Corporate employees can operate taxis during off-hours
Taxi: The Ministry of Information and Communications (MoIC) yesterday announced two significant decisions with reference to taxi operation: an increase in age limit for taxi drivers to 65 years from 60, and the allowing corporate employees to operate taxis during off-hours.
MoIC minister DN Dhungyel announced the decision in the presence of taxi operators and journalists at the ministry’s conference hall, and said the decision will benefit a significant number of people.
The minister said there are a total of 303 professional driving license (PDL) holders who will benefit within next fifteen months. Considering a PDL holder supports four members, the decision is expected to benefit 1,212 people, the minister said.
Lyonpo DN Dhungyel said the ministry took into account various aspects of their requests after it received repeated requests from taxi operators. “Dependence on the occupation by petitioners was the primary means of incomes,” he said.
The decision was based on the changing structure of Bhutanese society and the family structure. He said the life expectancy has increased now to 68 years on an average.
“There has also been significant improvement in the driving conditions and the car technology and safety features,” he said. The minister also said taxi drivers are dependent on driving taxi as the main source of livelihood.
Practical knowledge and skills of the drivers, he said, have also improved through regular trainings and educational programmes. “There is marked improvement in general health facilities, thereby leading to improvement in health of the operators.”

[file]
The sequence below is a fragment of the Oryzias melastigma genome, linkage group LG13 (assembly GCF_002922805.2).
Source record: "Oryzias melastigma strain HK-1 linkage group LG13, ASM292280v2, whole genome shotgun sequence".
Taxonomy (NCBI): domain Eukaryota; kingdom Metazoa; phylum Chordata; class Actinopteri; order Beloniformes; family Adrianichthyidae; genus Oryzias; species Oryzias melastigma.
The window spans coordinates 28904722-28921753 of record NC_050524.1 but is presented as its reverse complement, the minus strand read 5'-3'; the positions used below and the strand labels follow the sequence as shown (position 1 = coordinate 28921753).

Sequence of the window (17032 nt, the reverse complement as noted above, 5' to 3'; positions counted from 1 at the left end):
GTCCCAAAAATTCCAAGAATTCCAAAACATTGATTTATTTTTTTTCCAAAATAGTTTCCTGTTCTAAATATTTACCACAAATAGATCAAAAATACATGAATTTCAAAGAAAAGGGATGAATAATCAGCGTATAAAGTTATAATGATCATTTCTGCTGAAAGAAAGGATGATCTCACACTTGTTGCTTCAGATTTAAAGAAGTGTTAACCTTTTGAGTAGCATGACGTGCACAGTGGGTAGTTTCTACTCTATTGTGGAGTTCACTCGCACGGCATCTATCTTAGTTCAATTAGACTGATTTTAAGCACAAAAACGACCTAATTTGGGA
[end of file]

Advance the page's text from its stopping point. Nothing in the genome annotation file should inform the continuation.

The ministry checked the best practices within the region and found that India allows taxi-operating license up to 68 years of age and 65 years in Bangladesh. It’s 73 years in Singapore and 70 years in Hong Kong.
“However, our country is different from those countries,” he said.
The increase in age limit for the affected taxi drivers as proposed and recommended, ensures longer income sustainability of those affected, all of whom are too old to be employed in other occupations, or too old also to be re-trained with other skills for alternative jobs.
However, the taxi drivers above 60 years of age should produce annual medical fitness certificates supported by various medical test reports. The medical check-ups will ensure and include healthy visual, auditory and mental state.
The minister also clarified that those taxi drivers with a consistent unsafe, dangerous driving record may be restricted.
The ministry has also allowed corporate employees to drive taxis on weekends and public holidays.
The ministry discussed with relevant stakeholders regarding the operation of taxis by corporate employees and came up with a decision to allow them to operate during off-hours primarily to supplement their income and support their family members.
However, the minister clarified that the new rule does not override the service rules of the individual corporate agencies, meaning that corporate employees cannot operate taxis if the service rules of the company bars its employees from doing so.
“Different corporate agencies will have their specific service rules and if their service rule do not allow them to operate taxis during off-hours, then the employees should be guided by it accordingly,” he said.
Road Safety and Transport Authority director general Lham Dorji, who was also present at the event, said it was important for people to abide by the rules. “We look forward to your cooperation and support,” he said.
A member of the Taxi Tshogpa, Dorji Wangdi, thanked the government for the decision, saying that it would benefit the poor. “Finally our requests have been granted,” he said.
He also said that if the taxi drivers above 60 years are found unfit by doctors, “we have no problem”.
Dorji Wangdi requested the ministry to allow taxi drivers whose taxis have not expired its taxi life to be transferred to their family members. “Bar licenses are allowed to be transferred,” he pointed out.